Campeonato Brasileiro Série A
Countries Brazil
Confederation CONMEBOL
Founded August 23, 1959
August 7, 1971 (in its current format)
Number of teams 20
Levels on pyramid 1
Relegation to Campeonato Brasileiro Série B
Domestic cup(s) Copa do Brasil
International cup(s) Copa Libertadores
Copa Sudamericana
Current champions Fluminense (4th title)
Most championships Santos
(8 titles each)
TV partners Rede Globo
Premiere FC (pay-per-view)
Fox Sports (only highlights and VTs)
Website Official Site
33px 2012 Campeonato Brasileiro Série A

The Campeonato Brasileiro Série A (Portuguese pronunciation: [ˈsɛɾji ˈa]), popularly known as the Brasileirão (pronounced: [bɾazilejˈɾɐ̃w]), is a professional football league at the top of the Brazilian football league system held annually since 1959. Contested by twenty clubs, it operates a system of promotion and relegation with the Série B. The season runs from May to December of the same year, with teams playing 38 matches each, totalling 380 matches in the season. Due to sponsorship reasons, the league is known as the Brasileirão Petrobras.

Due to historical peculiarities and the large geographical size of the country, Brazil has a relatively short history of nation-wide football competitions. The modern Campeonato Brasileiro only started in 1971, supported by the military regime of the time and made easier by the advancements in civil aviation and air transport. Before the establishment of a national league the most prestigious football competitions in Brazil were the state leagues, notably the Campeonato Paulista and Campeonato Carioca state championships (the tournaments of São Paulo and Rio de Janeiro states). Most state competitions have a much longer history than the national competition and, consequently, the various state leagues were considered more prestigious than the national league during the first years.

Since 1959, seventeen clubs have been crowned Brazilian football champions. The current champions are Fluminense, who won the 2012 season.


Tournament names[1]
Taça Brasil 1959–1968
Torneio Roberto Gomes Pedrosa 1967–1970
Campeonato Nacional de Clubes 1971–1974
Copa Brasil 1975–1980
Taça de Ouro 1981–1983
Copa Brasil (again) 1984–1986
Copa União 1987–1988
Campeonato Brasileiro Série A 1989–1999
Copa João Havelange 2000
Campeonato Brasileiro Série A (again) 2001–Today

Between 1959 and 1970, two national championships existed to define the Brazilian champions and to provide Brazilian representatives to Copa Libertadores. These were the Taça Brasil (1959–1968) and the Torneio Roberto Gomes Pedrosa (1967–1970).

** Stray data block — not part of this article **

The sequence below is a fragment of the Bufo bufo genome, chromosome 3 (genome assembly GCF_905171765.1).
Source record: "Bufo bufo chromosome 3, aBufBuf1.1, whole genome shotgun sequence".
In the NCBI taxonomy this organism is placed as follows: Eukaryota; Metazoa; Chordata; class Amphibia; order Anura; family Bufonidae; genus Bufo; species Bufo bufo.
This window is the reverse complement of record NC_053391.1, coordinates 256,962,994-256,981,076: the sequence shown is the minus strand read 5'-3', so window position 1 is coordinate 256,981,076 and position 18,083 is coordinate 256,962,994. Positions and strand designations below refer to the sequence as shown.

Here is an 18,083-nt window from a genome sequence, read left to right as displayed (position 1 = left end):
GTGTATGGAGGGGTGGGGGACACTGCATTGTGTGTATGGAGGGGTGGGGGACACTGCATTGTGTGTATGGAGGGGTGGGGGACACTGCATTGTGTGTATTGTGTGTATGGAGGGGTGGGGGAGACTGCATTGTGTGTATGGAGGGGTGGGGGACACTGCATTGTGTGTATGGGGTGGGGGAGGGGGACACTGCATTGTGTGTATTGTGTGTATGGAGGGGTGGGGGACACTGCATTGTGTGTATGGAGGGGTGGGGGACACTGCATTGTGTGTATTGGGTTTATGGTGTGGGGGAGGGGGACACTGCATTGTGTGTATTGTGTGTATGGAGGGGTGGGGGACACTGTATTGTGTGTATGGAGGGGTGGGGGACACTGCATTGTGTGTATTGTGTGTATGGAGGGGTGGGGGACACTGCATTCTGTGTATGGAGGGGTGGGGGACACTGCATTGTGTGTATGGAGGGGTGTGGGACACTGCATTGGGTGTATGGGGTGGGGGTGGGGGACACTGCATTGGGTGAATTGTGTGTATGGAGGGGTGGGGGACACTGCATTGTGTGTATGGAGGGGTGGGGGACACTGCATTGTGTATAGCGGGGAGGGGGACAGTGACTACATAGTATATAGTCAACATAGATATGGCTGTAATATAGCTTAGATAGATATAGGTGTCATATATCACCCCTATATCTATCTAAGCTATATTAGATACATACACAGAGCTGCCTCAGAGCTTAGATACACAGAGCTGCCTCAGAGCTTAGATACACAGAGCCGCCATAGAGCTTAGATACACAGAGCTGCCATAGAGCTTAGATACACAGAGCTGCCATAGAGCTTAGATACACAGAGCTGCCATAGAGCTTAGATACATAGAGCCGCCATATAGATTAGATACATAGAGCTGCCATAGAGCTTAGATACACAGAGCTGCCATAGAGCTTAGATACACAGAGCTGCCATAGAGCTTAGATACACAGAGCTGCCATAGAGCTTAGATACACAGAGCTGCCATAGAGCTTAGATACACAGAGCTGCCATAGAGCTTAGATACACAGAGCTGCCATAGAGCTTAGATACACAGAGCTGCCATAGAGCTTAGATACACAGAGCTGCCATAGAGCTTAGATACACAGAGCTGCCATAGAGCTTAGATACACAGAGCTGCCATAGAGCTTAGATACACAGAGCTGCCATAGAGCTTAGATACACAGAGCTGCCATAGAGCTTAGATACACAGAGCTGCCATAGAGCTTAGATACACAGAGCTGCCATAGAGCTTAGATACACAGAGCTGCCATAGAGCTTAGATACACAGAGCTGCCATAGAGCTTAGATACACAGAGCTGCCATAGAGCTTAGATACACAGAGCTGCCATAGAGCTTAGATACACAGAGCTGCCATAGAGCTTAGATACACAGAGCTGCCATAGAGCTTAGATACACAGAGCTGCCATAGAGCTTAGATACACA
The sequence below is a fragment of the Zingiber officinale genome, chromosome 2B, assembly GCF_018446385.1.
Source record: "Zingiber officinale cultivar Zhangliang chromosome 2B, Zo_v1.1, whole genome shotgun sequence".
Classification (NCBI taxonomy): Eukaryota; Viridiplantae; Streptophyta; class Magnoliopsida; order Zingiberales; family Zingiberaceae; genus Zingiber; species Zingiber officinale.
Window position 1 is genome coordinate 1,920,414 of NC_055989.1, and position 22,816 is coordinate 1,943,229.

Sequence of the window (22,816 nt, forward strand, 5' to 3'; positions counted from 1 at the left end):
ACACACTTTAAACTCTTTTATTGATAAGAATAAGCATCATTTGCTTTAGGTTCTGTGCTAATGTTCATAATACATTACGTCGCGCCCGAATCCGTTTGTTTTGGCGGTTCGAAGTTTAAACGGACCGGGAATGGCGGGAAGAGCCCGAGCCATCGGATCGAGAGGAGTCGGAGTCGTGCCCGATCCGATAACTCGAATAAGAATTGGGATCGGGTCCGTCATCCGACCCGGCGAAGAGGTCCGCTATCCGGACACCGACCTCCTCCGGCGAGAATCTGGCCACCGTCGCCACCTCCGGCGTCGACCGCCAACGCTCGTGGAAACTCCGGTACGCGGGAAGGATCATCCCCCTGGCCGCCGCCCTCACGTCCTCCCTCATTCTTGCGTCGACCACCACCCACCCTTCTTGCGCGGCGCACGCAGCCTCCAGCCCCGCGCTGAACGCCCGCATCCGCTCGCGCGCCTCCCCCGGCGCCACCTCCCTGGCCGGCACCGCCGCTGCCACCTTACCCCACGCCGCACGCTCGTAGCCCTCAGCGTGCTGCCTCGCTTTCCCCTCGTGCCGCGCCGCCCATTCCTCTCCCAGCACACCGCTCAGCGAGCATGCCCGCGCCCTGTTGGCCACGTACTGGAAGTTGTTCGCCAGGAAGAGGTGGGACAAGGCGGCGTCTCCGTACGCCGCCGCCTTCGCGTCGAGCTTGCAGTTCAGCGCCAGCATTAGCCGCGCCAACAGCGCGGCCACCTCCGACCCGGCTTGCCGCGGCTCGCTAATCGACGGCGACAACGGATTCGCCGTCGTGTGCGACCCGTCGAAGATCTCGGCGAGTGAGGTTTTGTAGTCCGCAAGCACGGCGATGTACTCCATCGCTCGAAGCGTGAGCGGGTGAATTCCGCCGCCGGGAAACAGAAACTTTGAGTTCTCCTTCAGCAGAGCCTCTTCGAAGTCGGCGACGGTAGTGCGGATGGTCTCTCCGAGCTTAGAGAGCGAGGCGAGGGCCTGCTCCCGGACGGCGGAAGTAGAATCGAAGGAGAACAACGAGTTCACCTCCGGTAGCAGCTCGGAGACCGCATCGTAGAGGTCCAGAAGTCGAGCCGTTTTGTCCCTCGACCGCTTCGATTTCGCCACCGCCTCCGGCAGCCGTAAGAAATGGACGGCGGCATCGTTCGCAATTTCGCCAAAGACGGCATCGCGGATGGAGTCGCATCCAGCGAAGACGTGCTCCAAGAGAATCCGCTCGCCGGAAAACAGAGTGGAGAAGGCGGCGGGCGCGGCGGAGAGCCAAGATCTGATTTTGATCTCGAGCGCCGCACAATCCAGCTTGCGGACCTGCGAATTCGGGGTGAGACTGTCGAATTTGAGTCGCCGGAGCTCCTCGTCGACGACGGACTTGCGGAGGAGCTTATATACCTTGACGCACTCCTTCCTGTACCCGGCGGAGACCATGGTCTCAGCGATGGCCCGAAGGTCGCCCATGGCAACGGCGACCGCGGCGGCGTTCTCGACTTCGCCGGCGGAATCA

The current Campeonato Brasileiro was created in 1971 using the structure of Torneio Roberto Gomes Pedrosa. The system used until 1987 was similar to FIFA World Cup or UEFA Champions League: the best clubs of each State Championship were separated in several small groups. Then the best of each group played the play-offs. But every year some aspects of format, number of entrants and rules changed.

In 1979, all big clubs from São Paulo, except Palmeiras, withdrew from competition. They protested against the odd system of tier qualification which made their rivals, Palmeiras and Guarani, enter only in the final phase (due to their being previous-year finalists) and also asking for the same privileges. Indeed oddly enough, Guarani finished in the top 12 playing only 3 games and Palmeiras finished third despite playing only 5 games in a tournament with 96 entrants.

In 1984, Juventus, a small club from São Paulo, managed to qualify for the Série A. Participants of that year could be promoted from and relegated to Série B in the middle of the tournament. Juventus thus started the tournament in the premiership, was relegated in the middle of the tournament but eventually managed to clinch the Série B title. Despite this the team was not promoted to Série A in the following year and failed to qualify to it from the state championship.

In 1987, the CBF announced it had no financial conditions to organize the Brazilian football championship, a mere few weeks before it was scheduled to begin. But the Confederation said that he would try to a sponsor or agreement with the clubs for they finance themselves with travel, without an agreement, would be a tournament regionalised. As a result, the thirteen most popular football clubs in Brazil created a league, dubbed the Club of the 13, to organize a championship of their own. This tournament was called Copa União and was run by the 16 clubs that eventually took part in it (Santa Cruz, Coritiba and Goiás were invited to join), completely without the permission of CBF and contradicting (a move not unlike the creation of club-administered leagues in Europe). Further to reconcile the interests of CBF with Club of the 13, Copa União would be called Green Module and Copa Brasil, call Module Yellow at the end there should be a cross between the champions and vices from both modules(groups) for both teams decide just who the two representatives of Brazil would dispute the Copa Libertadores in 1988. Flamengo and Internacional eliminated by W.O. not presented by the dates set, abdicated up to participate. Sport and Guarani did in the final two games that enshrined the Sport as Brazilian champion of 1987. Officially by CBF: Yellow Module, 16 clubs + Green Module, 16 clubs = Brazilian Championship 1987, 32 clubs.